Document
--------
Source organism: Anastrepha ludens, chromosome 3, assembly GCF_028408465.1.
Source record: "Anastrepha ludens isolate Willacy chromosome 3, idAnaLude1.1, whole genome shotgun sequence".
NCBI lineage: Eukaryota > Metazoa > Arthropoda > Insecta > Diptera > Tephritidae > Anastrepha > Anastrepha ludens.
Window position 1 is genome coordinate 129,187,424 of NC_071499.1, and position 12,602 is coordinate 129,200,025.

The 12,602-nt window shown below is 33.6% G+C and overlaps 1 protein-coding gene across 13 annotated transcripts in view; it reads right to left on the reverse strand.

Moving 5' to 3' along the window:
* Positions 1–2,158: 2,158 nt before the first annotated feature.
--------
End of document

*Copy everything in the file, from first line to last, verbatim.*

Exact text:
Source organism: Anastrepha ludens, chromosome 3, assembly GCF_028408465.1.
Source record: "Anastrepha ludens isolate Willacy chromosome 3, idAnaLude1.1, whole genome shotgun sequence".
NCBI lineage: Eukaryota > Metazoa > Arthropoda > Insecta > Diptera > Tephritidae > Anastrepha > Anastrepha ludens.
Window position 1 is genome coordinate 129,187,424 of NC_071499.1, and position 12,602 is coordinate 129,200,025.

The 12,602-nt window shown below is 33.6% G+C and overlaps 1 protein-coding gene across 13 annotated transcripts in view; it reads right to left on the reverse strand.

Moving 5' to 3' along the window:
* Positions 1–2,158: 2,158 nt before the first annotated feature.